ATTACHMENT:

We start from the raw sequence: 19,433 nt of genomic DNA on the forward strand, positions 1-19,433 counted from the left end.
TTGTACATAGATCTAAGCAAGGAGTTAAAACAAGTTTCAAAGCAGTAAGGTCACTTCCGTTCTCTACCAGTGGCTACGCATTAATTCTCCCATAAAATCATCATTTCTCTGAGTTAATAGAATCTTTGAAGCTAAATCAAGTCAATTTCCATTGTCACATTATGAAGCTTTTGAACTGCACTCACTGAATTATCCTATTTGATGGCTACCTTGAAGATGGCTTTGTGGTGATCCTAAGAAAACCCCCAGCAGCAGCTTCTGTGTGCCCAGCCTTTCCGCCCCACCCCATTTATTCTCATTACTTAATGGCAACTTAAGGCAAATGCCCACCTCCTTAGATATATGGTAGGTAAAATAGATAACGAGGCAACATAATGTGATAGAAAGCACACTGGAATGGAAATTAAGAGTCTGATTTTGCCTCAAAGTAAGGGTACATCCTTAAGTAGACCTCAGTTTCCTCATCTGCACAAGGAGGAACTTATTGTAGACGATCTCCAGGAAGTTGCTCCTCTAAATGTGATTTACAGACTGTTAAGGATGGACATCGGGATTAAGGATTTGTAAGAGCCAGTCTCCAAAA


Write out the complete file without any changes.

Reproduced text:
We start from the raw sequence: 19,433 nt of genomic DNA on the forward strand, positions 1-19,433 counted from the left end.
TTGTACATAGATCTAAGCAAGGAGTTAAAACAAGTTTCAAAGCAGTAAGGTCACTTCCGTTCTCTACCAGTGGCTACGCATTAATTCTCCCATAAAATCATCATTTCTCTGAGTTAATAGAATCTTTGAAGCTAAATCAAGTCAATTTCCATTGTCACATTATGAAGCTTTTGAACTGCACTCACTGAATTATCCTATTTGATGGCTACCTTGAAGATGGCTTTGTGGTGATCCTAAGAAAACCCCCAGCAGCAGCTTCTGTGTGCCCAGCCTTTCCGCCCCACCCCATTTATTCTCATTACTTAATGGCAACTTAAGGCAAATGCCCACCTCCTTAGATATATGGTAGGTAAAATAGATAACGAGGCAACATAATGTGATAGAAAGCACACTGGAATGGAAATTAAGAGTCTGATTTTGCCTCAAAGTAAGGGTACATCCTTAAGTAGACCTCAGTTTCCTCATCTGCACAAGGAGGAACTTATTGTAGACGATCTCCAGGAAGTTGCTCCTCTAAATGTGATTTACAGACTGTTAAGGATGGACATCGGGATTAAGGATTTGTAAGAGCCAGTCTCCAAAA